Invasion of the Body Snatchers:
Are the Pods Really “Outer Space” Invaders?
Mar 19, 2012
The era of 1950s in America was an era of paranoia. Following WWII, it was a time when the Americans were confused and neurotically preoccupied with international political events, especially the on-going Cold War. For Hollywood, these fears turned into the exploration of the science fiction genre, while huge numbers of movies about monsters, alien invaders and modern technologies like hydrogen bombs and spacecraft were made to covertly mirror the fact that the America was filled with severe anxiety, fear and even hysteria under the shadow of “Red Scare”------the danger of nuclear wars and the possibility of Russian Communist conspiracy, as well as Americans’ suspicion of its own capitalist system and political tendency. Don Siegel’s Invasion of the Body Snatchers (1956) is such a “social” science fiction film that expresses the psychological tension and unbearable fears that swept the country during the fifties. The film tells the story of the heroic but helpless struggle of Miles Bennell (Kevin McCarthy), a doctor from a small Californian town of Santa Mira, to vainly combat with the deadly, indestructible threat of tremendous alien invasion by large seedpods that replicate and take over people’s minds. To be short, it is a film about…“Pods”, which Siegel answered in an interview. (Kaminsky 133) These huge vegetable seeds actually serve as metaphors of the issues of communist subversion, atomic bombs and McCarthyism conformity, which illustrate the main factors of the mass paranoia at the time. “Something evil had taken possession of the town.”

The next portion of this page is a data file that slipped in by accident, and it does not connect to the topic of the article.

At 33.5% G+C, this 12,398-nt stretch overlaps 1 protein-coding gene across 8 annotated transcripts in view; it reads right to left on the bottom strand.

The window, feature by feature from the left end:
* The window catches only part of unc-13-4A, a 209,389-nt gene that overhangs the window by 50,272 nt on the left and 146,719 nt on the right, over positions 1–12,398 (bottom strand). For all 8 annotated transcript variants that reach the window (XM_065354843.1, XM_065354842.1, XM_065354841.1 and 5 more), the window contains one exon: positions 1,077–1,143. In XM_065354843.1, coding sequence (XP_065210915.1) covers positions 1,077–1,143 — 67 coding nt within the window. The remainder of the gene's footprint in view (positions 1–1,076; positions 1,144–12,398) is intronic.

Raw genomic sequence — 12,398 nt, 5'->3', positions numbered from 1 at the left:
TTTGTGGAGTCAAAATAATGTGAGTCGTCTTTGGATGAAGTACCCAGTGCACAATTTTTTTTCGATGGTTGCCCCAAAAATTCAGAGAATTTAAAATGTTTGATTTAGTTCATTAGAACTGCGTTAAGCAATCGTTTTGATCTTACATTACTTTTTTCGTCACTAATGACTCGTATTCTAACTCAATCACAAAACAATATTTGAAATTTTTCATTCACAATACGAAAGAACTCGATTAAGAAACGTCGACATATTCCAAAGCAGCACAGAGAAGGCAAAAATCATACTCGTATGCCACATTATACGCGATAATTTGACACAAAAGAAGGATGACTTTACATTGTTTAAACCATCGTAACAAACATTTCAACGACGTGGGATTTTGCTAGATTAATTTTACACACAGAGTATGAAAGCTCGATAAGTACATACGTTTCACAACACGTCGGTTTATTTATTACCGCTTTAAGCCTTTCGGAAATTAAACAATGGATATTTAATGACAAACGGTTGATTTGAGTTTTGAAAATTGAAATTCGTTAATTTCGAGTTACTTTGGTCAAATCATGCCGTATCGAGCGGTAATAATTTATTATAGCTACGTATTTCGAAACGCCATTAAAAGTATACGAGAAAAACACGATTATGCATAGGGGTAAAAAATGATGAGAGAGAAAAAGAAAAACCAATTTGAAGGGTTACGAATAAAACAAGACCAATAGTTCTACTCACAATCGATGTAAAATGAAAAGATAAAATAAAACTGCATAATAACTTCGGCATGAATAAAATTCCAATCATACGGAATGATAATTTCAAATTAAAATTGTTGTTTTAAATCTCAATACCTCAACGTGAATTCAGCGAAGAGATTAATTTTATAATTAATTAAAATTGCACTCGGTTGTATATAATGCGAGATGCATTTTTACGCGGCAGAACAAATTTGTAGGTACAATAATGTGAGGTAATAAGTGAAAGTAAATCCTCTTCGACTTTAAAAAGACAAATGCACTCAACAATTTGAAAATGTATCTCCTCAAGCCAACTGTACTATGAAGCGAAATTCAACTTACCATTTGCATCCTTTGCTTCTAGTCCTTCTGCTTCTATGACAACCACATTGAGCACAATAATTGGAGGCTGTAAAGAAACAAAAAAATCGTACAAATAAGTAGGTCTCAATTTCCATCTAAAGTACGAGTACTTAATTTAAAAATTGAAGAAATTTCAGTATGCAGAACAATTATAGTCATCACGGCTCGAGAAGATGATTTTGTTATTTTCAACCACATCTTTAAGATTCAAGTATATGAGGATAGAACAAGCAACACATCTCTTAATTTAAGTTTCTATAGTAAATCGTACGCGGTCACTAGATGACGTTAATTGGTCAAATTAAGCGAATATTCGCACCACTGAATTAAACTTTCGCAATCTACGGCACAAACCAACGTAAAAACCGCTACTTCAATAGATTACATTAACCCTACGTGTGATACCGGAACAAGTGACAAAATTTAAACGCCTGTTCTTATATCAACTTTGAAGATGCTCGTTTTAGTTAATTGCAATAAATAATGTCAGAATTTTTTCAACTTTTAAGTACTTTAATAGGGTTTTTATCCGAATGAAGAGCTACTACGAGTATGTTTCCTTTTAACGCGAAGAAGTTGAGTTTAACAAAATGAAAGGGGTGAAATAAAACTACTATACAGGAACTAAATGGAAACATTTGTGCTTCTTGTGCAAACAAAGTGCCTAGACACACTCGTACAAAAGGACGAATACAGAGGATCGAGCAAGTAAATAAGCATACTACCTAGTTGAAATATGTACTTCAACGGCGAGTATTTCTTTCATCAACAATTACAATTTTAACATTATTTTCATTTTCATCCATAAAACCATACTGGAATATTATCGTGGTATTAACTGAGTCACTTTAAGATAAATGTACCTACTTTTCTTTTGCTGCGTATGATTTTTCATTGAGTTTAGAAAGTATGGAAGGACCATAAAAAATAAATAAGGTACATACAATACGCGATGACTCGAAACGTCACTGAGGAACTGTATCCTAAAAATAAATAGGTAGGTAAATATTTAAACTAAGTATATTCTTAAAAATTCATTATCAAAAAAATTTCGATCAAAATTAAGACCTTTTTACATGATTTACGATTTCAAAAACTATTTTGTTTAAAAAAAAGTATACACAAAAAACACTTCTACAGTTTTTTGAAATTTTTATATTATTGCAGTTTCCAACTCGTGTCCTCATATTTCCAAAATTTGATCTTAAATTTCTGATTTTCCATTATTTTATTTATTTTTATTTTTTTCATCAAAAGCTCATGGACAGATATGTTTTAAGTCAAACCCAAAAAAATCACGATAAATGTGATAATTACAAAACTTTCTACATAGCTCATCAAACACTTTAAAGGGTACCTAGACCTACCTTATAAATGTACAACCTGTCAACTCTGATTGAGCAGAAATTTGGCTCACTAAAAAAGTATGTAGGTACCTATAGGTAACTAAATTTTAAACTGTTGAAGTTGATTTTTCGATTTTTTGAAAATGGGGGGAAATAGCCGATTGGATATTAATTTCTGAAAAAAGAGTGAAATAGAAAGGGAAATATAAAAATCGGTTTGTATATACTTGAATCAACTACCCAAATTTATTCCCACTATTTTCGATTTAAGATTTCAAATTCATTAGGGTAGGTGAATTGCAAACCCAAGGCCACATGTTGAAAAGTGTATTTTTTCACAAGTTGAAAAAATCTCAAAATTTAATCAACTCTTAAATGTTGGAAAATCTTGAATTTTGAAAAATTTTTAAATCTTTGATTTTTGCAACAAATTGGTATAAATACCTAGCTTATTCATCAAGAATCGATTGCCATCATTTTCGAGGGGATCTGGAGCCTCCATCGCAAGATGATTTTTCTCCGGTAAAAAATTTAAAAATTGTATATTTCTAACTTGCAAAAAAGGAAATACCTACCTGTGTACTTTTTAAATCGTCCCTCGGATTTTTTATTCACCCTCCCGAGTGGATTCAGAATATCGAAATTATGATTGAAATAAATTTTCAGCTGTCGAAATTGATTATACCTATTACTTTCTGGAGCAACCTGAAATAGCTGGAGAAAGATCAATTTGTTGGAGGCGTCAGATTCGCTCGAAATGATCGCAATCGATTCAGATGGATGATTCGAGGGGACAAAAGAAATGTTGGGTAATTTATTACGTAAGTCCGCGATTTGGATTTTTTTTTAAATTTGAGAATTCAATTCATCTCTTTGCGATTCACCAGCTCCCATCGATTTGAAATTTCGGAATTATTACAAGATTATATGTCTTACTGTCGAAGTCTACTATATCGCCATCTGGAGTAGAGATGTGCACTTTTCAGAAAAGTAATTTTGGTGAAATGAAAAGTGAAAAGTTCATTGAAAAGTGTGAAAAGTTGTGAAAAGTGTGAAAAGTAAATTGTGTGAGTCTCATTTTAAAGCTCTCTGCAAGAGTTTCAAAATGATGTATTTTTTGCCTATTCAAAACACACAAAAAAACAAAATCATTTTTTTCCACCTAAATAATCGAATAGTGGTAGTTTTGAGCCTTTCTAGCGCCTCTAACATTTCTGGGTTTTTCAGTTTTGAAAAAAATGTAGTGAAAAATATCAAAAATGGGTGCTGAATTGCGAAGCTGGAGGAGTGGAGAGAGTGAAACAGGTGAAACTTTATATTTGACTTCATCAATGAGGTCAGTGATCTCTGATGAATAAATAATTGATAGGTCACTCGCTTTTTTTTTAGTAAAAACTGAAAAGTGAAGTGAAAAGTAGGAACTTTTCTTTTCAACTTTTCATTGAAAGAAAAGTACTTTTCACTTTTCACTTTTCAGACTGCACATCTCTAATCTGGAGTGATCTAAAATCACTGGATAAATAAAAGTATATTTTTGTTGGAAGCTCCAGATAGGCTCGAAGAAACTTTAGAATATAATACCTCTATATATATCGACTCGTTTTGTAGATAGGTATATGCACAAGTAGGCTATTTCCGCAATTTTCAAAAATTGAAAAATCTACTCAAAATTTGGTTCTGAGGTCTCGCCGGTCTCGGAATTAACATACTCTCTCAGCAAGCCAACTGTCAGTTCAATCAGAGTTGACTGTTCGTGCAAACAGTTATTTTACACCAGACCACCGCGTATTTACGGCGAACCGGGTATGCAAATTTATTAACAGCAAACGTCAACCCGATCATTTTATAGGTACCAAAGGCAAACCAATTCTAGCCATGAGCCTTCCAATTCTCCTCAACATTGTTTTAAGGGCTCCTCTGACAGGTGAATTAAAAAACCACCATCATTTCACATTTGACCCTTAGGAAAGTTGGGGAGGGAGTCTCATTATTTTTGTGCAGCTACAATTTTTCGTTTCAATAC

------Dr. Miles Bennell The pods, most obviously, are the metaphors of Russian communist ideology, reflecting Americans’ fear of communist subversion in 1950s for their identical characteristics of invading into people’s minds without their awareness and changing their mentality. “The notion of the slowly growing seeds which essentially take over the minds of normal Americans, converting them to an alien ideology and invisibly substitute them with replacements who look the same as everyone else, but feel no emotion and have no individuality” in Body Snatchers, as Keith Booke stated, “directly echoes the era’s most prevalent stereotypes about communists”(64). The idea of communists’ attempt of secretly taking over our country through some kind of conspiracy plans was prevalent among Americans. The invasion goes into the very heart of American people’s lives. This is clearly reflected in the film, which sets its location in a small suburban town of Santa Mira in California, a place that should be the most peaceful and securest in Americans’ minds. Dr. Miles, hurrying back to town for a whole bunches of medical appointments, only to find that most of the schedules are cancelled, and the rest patients insist that their family members are not who they seem anymore. Becky Driscoll (Dana Wynter)’s cousin Wilma insists that her Uncle Ira is not her Uncle Ira, little boy runs down the street crying to escape from his mother who he thinks is not his mother. It turns out that some alien pod invaders replace these people, as M. Keith Booke points out that, “These replacements, who look the same as everyone else but feel no emotion and have no individuality, directly echo the era’s most prevalent stereotypes about communists”(65). The growth of vegetable seeds, along with the characteristics that they can appear any where, at any time to replace Americans (greenhouse, back of car, pool tables), resonate the popular image of the way how Russian ideologies spread in most Americans’ minds. The mass annihilation people’s soul by the alien pods in Body Snatchers allegorizes another important element of “Red Scare” in 1950s, the tremendous paranoia toward nuclear bombs and the possibility of collective extinction in...
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